Wednesday, July 12, 2006

Does Social Approval Excuse Vice More Than It Deflates Virtue?

Jennifer Matey, in a recent email, got me thinking about whether there might be differences in the conditions under which we attribute characterological virtues versus vices. Here's my thought: If the people around you all tend to approve of a certain kind of virtuous behavior, and you exhibit that approved behavior, we tend to ascribe characterological virtue to you. But vice may work differently. If the people around you all tend to approve of a certain kind of vicious behavior, and you exhibit that approved behavior, we're somewhat more reluctant to attribute you the characterological vice.

Consider these cases.

(1a.) Everyone in Adam's immediate environment thinks one should flee from battle once the bullets start flying. The bullets start flying and Adam flees. He wouldn't have fleed if it weren't generally approved of. Is he a cowardly person?

(1b.) Everyone in Adam's immediate environment thinks one should stand one's ground in battle once the bullets start flying. The bullets start flying and Adam stands his ground. He wouldn't have stood his ground if it weren't generally approved of. Is he a courageous person?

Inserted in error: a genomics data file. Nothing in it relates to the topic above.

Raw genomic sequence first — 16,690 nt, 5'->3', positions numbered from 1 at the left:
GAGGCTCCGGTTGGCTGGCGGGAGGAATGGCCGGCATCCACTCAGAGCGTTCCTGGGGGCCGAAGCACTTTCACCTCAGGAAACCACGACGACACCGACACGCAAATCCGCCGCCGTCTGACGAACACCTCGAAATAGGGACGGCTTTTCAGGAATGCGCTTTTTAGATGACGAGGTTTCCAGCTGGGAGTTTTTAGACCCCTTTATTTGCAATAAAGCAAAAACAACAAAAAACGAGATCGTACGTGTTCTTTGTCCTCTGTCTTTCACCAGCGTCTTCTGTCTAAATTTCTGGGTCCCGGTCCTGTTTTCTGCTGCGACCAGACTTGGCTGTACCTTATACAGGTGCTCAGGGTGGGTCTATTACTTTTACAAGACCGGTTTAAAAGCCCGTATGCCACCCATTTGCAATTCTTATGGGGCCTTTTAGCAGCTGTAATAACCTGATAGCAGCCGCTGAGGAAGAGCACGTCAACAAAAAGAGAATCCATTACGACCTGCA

(2a.) Everyone in Belle's immediate environment thinks one shouldn't give money to neighborhood kids who knock on the door raising funds for extracurricular activities. A neighboorhood kid knocks on her door to raise funds for karate equipment and Belle doesn't give money. She would have given money if it weren't generally disapproved of. Is she a stingy person?

(2b.) Everyone in Belle's immediate environment thinks one should give money to neighborhood kids who knock on the door raising funds for extracurricular activities. A neighboorhood kid knocks on her door to raise funds for karate equipment and Belle gives money. She wouldn't have given money if it weren't generally approved of. Is she a generous person?

(3a.) In Charlie's country, there is a persecuted ethic group, the Junnels. Everyone in Charlie's immediate environment thinks one should offer no quarter to the persecuted ethnic group. A Junnel wants to hide in Charlie's basement and Charlie offers her no quarter. Charlie would have offered her quarter if it were generally approved of in her immediate environment. In Charlie an unkind person?

(3b.) In Charlie's country, there is a persecuted ethic group, the Junnels. Everyone in Charlie's immediate environment thinks one should help the persecuted ethnic group. A Junnel wants to hide in Charlie's basement and he lets her. Charlie wouldn't have let her hide if it weren't generally approved of in her immediate environment. In Charlie a kind person?